By DE Editors
The Numerical Algorithms Group (NAG) has announced new HPC performance milestones including up to four times better performance with multicore optimization for materials science and quantum Monte Carlo applications, and reductions of up to 25 percent in runtimes with I/O tuning for an ocean modeling application. These are the early results of NAG’s distributed Computational Science and Engineering (dCSE) support program for HECToR, the UK’s national supercomputing facility.
In the first project to complete, CASTEP was enhanced with band-parallelism to allow the code to scale to more than 1,000 cores. The speed of CASTEP on a fixed number of cores was also improved by up to four times on the original, according to the company. The CASTEP project showed the collaborative nature of the dCSE program, with the University of York undertaking the core development in conjunction with NAG HPC staff and the Science and Technology Facilities Council.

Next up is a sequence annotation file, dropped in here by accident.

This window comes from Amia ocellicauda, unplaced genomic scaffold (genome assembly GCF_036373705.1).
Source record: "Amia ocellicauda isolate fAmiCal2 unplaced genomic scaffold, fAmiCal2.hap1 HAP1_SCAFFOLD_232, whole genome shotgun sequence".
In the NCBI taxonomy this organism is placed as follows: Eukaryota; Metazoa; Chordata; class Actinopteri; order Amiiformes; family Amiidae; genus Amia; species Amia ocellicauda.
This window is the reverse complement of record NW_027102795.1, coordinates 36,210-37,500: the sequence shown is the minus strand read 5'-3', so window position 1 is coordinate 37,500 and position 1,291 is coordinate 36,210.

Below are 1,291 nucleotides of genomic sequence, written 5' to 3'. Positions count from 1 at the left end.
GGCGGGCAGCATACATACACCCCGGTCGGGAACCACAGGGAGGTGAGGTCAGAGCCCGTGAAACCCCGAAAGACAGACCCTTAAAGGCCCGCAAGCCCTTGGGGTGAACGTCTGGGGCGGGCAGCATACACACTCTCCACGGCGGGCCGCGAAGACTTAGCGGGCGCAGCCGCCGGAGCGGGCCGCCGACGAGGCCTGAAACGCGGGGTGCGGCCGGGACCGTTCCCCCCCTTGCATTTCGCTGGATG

In another project, an ocean modeling application known as NEMO (Nucleus for European Modelling of the Ocean) underwent optimization including I/O techniques and variable resolution approaches to run 25 percent faster on relevant use cases. This represents a $600,000 saving in computing resources for that project with potentially multi-million dollar savings across all NEMO users, according to NAG.
A third project optimized a quantum Monte Carlo code (CASINO) for better performance on multicore nodes by introducing shared memory techniques and hierarchical parallelism. This resulted in performance gains of up to four times on quad-core nodes and further performance gains from I/O optimizations for simulations using more than 10,000 cores. Following NAG’s work, the scientists were able to run on 40,000 cores of the Jaguar Petaflops supercomputer at Oak Ridge National Laboratory.
Sources: Press materials received from the company and additional information gleaned from the company’s website.